Prime Minister Stephen Harper personally approved Moammar Gadhafi's planned Canadian layover last year, even as his government was rebuking the Libyan strongman for celebrating a convicted terrorist, documents show.
The Libyan leader cancelled a planned stop in St. John's, N.L., after the Prime Minister's Office warned he would be scolded for throwing a party for a man jailed in the Lockerbie bombing. Internal emails obtained by The Canadian Press reveal that Mr. Harper himself gave Colonel Gadhafi's visit the go-ahead.
A Foreign Affairs Department official told colleagues Mr. Harper approved Col. Gadhafi's stopover more than a week before the Libyan leader was to arrive.
"The PM approved this visit last week from WSHDC [Canada's embassy in Washington, D.C.]in a telephone conversation with PMO," the Sept. 21 email says. "What was approved is a 'technical stopover for a head of state'."
The Canadian Press obtained the email and other documents under the Access to Information Act.
Dimitri Soudas, spokesman for the Prime Minister, issued a one-line statement Wednesday when asked about the email: "The government of Canada had stated at the time that the Libyan leader would do a stopover in N.L."
At the time of Col. Gadhafi's planned visit, Mr. Soudas joined an international chorus rebuking the Libyan leader for throwing a huge welcome-home party for Abdel Baset al-Megrahi.
The convicted terrorist was released from a Scottish prison in August after he was diagnosed with terminal prostate cancer. The celebration especially outraged the relatives of the 270 victims killed in the 1988 bombing of Pan Am Flight 103.
Ahead of Col. Gadhafi's visit, Mr. Soudas said the celebration for Mr. al-Megrahi "constituted an insult to all the victims who died, including Canadians."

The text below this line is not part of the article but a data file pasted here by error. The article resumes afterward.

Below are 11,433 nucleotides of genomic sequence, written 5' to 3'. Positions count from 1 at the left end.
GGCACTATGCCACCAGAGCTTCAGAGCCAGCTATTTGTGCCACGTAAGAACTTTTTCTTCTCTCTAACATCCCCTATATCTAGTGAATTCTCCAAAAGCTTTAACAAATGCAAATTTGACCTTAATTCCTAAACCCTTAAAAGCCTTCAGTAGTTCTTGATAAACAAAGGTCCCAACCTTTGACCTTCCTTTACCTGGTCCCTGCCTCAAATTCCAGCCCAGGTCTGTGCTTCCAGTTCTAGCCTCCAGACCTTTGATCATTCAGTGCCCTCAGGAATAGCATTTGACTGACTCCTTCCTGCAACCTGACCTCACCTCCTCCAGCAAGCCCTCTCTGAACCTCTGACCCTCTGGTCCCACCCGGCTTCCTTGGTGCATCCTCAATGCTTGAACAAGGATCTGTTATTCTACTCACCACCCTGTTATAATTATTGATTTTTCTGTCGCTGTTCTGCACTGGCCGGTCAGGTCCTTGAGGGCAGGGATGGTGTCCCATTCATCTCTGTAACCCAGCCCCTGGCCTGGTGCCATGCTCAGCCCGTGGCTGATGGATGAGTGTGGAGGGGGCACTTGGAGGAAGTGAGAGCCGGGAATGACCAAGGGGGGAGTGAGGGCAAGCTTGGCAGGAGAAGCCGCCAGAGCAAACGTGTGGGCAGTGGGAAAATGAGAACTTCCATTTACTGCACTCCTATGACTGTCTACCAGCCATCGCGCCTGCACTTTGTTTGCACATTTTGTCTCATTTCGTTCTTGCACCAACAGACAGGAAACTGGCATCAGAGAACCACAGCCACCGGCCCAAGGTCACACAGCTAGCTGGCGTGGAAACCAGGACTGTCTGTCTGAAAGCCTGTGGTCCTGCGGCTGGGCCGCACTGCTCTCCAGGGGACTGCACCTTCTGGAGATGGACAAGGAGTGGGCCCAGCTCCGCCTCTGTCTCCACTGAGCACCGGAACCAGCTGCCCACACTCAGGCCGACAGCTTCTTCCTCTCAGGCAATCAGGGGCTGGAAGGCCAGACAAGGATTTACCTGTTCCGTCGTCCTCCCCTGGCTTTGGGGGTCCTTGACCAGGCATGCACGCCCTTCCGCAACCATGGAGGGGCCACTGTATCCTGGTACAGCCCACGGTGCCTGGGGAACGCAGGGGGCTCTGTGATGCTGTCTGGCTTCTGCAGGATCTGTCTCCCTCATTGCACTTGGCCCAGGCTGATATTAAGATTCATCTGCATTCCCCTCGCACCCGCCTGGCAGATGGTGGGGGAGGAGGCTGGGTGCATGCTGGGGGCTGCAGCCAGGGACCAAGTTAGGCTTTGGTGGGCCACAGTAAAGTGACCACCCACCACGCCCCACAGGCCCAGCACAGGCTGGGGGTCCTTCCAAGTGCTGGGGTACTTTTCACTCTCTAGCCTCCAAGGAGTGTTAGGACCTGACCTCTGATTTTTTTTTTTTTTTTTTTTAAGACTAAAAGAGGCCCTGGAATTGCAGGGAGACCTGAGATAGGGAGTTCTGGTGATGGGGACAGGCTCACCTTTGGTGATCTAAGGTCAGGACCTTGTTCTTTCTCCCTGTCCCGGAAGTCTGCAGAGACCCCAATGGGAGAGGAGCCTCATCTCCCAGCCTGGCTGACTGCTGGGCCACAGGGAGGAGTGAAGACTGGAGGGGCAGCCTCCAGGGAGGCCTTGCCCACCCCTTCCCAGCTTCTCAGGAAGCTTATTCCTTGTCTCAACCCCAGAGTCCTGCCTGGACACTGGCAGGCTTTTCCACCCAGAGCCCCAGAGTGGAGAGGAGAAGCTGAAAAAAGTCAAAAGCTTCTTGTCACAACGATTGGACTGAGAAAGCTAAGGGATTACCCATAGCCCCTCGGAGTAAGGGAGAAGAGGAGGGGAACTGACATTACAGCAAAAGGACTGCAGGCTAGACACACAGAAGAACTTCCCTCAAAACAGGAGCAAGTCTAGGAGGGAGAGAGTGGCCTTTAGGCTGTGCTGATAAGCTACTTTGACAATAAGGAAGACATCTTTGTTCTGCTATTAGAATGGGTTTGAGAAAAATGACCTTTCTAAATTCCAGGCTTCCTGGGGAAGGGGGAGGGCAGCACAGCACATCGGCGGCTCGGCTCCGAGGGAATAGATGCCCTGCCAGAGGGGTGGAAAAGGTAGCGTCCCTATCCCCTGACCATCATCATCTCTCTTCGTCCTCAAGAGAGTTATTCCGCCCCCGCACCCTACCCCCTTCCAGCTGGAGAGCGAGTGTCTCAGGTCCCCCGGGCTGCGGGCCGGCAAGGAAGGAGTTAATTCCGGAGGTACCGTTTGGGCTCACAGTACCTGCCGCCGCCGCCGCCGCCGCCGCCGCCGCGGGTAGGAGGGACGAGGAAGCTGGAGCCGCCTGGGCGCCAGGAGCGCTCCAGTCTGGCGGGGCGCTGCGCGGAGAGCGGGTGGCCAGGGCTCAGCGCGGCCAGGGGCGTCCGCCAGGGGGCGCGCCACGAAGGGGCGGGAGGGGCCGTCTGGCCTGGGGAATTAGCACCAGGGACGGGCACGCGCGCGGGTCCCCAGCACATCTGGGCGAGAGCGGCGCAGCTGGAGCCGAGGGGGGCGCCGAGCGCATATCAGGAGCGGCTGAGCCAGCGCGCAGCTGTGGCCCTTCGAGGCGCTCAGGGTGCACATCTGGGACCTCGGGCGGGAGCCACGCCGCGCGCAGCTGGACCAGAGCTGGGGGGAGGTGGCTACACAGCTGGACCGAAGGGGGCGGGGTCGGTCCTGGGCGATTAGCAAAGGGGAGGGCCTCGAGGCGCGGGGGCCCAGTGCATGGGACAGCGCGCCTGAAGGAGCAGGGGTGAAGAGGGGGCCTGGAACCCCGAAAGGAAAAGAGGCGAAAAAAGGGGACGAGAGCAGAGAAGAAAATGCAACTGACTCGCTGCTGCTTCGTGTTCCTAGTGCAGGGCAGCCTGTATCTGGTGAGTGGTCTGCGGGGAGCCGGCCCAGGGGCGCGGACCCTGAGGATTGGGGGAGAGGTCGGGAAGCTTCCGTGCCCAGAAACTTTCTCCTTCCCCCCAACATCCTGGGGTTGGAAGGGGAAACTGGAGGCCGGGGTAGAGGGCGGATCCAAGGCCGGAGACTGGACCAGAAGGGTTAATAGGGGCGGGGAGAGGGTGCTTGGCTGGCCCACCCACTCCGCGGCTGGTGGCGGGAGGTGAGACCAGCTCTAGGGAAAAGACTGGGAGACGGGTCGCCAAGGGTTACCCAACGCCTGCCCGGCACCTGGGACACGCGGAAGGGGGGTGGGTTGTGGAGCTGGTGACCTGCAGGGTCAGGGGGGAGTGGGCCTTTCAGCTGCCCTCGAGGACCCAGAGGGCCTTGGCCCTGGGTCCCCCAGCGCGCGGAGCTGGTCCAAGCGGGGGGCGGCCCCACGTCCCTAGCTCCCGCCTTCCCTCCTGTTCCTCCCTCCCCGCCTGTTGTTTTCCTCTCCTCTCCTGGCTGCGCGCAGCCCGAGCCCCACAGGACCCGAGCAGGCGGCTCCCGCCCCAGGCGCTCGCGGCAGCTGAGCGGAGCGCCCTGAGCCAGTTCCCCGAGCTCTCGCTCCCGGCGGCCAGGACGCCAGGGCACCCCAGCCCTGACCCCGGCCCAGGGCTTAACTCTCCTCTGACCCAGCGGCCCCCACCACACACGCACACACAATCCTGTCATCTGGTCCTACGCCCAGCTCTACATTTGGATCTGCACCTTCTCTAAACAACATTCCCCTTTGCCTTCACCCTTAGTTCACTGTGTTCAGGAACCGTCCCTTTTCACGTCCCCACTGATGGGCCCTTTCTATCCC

The spokesman added that the Prime Minister planned to dispatch Foreign Affairs Minister Lawrence Cannon to Newfoundland to upbraid Col. Gadhafi.
"Minister Cannon will voice Canada's strong disapproval over the hero's welcome organized for Abdel Baset al-Megrahi, the man responsible for the Lockerbie terrorist bombing," Mr. Soudas said.
But finding face time with the Libyan leader was apparently a challenge.
The officer who co-ordinates security for visiting dignitaries in the RCMP's Newfoundland and Labrador division was told the St. John's airport wasn't a good meeting spot. "I understand the minister is looking to meet the VIP in the terminal building lounge," says an email from a sender whose name is blanked out.
"This would pose a problem for us as this would be in the (restricted area) or in the airport authority boardroom. ... Either choice is a problem for the arrival in the international area.
"Could we convince him to meet at the hotel or in the car? Oh boy."
That wasn't the only sticking point. An email from one Mountie to another hints at tensions between Canadian and Libyan officials over Col. Gadhafi's visit.
"There remains much distance between what we are going to provide and what the Libyans are willing to accept," the officer wrote.
"Stay tuned, as I wouldn't be shocked to hear that the visit is scrubbed. As it stands right now the leader has no place to stay, and no prospects."
Canadian officials were also in the dark over why the 34 members of Libya's advance team abruptly cancelled their hotel reservations and left St. John's. The RCMP's head of protective services ruled out tight security as a reason.
"It should be noted that the firm (and appropriate) stance of the RCMP in relation to security requirements was not identified as the reasons behind this change of heart by our Libyan friends," Bruce Kirkpatrick wrote.
It looks like hard feelings were to blame.
Col. Gadhafi, in an apparent reprisal, later ordered Libya's travel offices not to issue visas to Canadians wanting to enter the country.
Why Col. Gadhafi wanted to stop in St. John's in the first place remains a mystery.
While many transatlantic flights used to stop at the airport in Gander, Nfld., to refuel, that practice largely stopped in the 1960s with the development of longer-range passenger jets.
The Libyan leader had planned to go to Newfoundland after delivering a blustering rant at the United Nations, which unnerved many delegates with its strange allusions to "fish flu" and the Kennedy assassination.
The speech was classic Gadhafi, who is protected by a bevy of khaki-clad female bodyguards.
Col. Gadhafi seized power in a military coup 40 years ago. His support for terrorism and his strange lifestyle made him an international pariah.
Until the controversy over the Mr. al-Megrahi celebration, Col. Gadhafi had partially rehabilitated his image by renouncing terrorism and paying huge reparations over Lockerbie.Report Typo/Error
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